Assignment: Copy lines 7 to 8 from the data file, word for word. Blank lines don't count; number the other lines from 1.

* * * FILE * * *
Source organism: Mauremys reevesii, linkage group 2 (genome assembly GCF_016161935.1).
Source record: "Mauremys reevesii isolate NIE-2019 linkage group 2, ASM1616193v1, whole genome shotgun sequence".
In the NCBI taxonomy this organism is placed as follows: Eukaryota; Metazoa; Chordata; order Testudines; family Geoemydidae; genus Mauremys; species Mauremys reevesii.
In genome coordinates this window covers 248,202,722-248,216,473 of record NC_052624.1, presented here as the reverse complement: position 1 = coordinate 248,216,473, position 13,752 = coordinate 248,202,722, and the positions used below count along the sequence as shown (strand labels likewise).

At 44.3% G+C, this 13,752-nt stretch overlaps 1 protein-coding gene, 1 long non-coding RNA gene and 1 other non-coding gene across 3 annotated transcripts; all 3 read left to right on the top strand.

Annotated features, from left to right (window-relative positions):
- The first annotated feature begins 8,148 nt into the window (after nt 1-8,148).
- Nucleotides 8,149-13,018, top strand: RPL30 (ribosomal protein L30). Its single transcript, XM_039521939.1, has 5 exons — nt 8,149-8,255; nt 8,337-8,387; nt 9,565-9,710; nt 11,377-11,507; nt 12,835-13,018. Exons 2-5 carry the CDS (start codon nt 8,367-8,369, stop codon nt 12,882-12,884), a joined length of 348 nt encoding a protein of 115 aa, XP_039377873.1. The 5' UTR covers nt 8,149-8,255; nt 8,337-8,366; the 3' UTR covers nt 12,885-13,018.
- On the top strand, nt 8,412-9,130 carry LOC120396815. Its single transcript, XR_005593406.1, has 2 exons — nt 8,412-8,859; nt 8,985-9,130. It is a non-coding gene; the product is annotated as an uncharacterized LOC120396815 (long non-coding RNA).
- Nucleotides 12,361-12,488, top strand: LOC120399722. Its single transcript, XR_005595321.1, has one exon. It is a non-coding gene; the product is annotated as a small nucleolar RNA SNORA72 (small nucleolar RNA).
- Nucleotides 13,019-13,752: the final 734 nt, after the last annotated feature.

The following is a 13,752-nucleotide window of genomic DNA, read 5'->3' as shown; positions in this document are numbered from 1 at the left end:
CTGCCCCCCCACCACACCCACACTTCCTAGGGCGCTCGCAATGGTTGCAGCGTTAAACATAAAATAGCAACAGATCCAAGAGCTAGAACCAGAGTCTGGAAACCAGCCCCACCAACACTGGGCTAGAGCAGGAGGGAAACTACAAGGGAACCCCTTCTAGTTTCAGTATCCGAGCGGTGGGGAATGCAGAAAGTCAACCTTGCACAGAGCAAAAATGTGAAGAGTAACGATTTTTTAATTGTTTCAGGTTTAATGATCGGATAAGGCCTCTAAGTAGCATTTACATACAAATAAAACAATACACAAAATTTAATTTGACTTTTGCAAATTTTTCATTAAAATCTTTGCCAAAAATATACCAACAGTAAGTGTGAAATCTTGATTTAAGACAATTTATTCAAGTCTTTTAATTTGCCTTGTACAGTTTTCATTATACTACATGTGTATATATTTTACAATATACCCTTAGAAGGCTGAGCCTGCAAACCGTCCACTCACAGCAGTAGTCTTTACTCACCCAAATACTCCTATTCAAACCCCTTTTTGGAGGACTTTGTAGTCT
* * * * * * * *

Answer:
- The first annotated feature begins 8,148 nt into the window (after nt 1-8,148).
- Nucleotides 8,149-13,018, top strand: RPL30 (ribosomal protein L30). Its single transcript, XM_039521939.1, has 5 exons — nt 8,149-8,255; nt 8,337-8,387; nt 9,565-9,710; nt 11,377-11,507; nt 12,835-13,018. Exons 2-5 carry the CDS (start codon nt 8,367-8,369, stop codon nt 12,882-12,884), a joined length of 348 nt encoding a protein of 115 aa, XP_039377873.1. The 5' UTR covers nt 8,149-8,255; nt 8,337-8,366; the 3' UTR covers nt 12,885-13,018.